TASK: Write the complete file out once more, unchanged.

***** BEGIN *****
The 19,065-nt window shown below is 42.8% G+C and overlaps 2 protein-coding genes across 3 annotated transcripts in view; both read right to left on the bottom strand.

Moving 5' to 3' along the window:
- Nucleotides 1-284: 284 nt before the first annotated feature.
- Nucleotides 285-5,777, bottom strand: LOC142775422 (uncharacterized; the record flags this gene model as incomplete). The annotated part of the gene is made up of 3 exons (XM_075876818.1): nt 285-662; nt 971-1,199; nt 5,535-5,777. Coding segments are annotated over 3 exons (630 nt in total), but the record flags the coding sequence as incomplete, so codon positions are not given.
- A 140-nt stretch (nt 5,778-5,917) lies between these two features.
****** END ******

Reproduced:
The 19,065-nt window shown below is 42.8% G+C and overlaps 2 protein-coding genes across 3 annotated transcripts in view; both read right to left on the bottom strand.

Moving 5' to 3' along the window:
- Nucleotides 1-284: 284 nt before the first annotated feature.
- Nucleotides 285-5,777, bottom strand: LOC142775422 (uncharacterized; the record flags this gene model as incomplete). The annotated part of the gene is made up of 3 exons (XM_075876818.1): nt 285-662; nt 971-1,199; nt 5,535-5,777. Coding segments are annotated over 3 exons (630 nt in total), but the record flags the coding sequence as incomplete, so codon positions are not given.
- A 140-nt stretch (nt 5,778-5,917) lies between these two features.